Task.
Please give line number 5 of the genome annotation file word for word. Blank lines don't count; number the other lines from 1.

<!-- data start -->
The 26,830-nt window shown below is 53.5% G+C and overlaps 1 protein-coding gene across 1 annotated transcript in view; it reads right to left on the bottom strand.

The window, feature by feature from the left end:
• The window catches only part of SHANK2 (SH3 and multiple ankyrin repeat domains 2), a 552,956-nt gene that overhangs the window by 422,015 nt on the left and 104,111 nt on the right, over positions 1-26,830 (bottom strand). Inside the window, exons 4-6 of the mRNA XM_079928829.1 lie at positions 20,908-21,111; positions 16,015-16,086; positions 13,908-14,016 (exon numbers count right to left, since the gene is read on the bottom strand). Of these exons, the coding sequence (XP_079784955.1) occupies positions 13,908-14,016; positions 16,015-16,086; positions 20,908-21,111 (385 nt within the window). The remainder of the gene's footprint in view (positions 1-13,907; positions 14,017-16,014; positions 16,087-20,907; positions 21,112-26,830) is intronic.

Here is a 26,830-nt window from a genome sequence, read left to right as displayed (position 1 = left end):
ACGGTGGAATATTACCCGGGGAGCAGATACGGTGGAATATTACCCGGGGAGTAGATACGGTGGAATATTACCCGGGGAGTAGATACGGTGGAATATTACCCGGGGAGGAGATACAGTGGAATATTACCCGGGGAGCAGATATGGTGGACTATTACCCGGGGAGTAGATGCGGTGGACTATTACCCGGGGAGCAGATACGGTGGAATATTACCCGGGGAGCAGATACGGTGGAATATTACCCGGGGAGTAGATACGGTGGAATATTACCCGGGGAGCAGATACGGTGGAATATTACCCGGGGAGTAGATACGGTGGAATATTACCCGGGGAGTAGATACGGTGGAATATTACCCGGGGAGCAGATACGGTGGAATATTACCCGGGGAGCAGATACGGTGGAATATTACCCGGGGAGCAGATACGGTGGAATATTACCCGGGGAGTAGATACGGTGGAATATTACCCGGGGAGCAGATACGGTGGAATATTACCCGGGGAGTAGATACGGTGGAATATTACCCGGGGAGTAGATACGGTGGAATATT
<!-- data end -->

ACGGTGGAATATTACCCGGGGAGCAGATACGGTGGAATATTACCCGGGGAGTAGATACGGTGGAATATTACCCGGGGAGTAGATACGGTGGAATATTACCCGGGGAGGAGATACAGTGGAATATTACCCGGGGAGCAGATATGGTGGACTATTACCCGGGGAGTAGATGCGGTGGACTATTACCCGGGGAGCAGATACGGTGGAATATTACCCGGGGAGCAGATACGGTGGAATATTACCCGGGGAGTAGATACGGTGGAATATTACCCGGGGAGCAGATACGGTGGAATATTACCCGGGGAGTAGATACGGTGGAATATTACCCGGGGAGTAGATACGGTGGAATATTACCCGGGGAGCAGATACGGTGGAATATTACCCGGGGAGCAGATACGGTGGAATATTACCCGGGGAGCAGATACGGTGGAATATTACCCGGGGAGTAGATACGGTGGAATATTACCCGGGGAGCAGATACGGTGGAATATTACCCGGGGAGTAGATACGGTGGAATATTACCCGGGGAGTAGATACGGTGGAATATT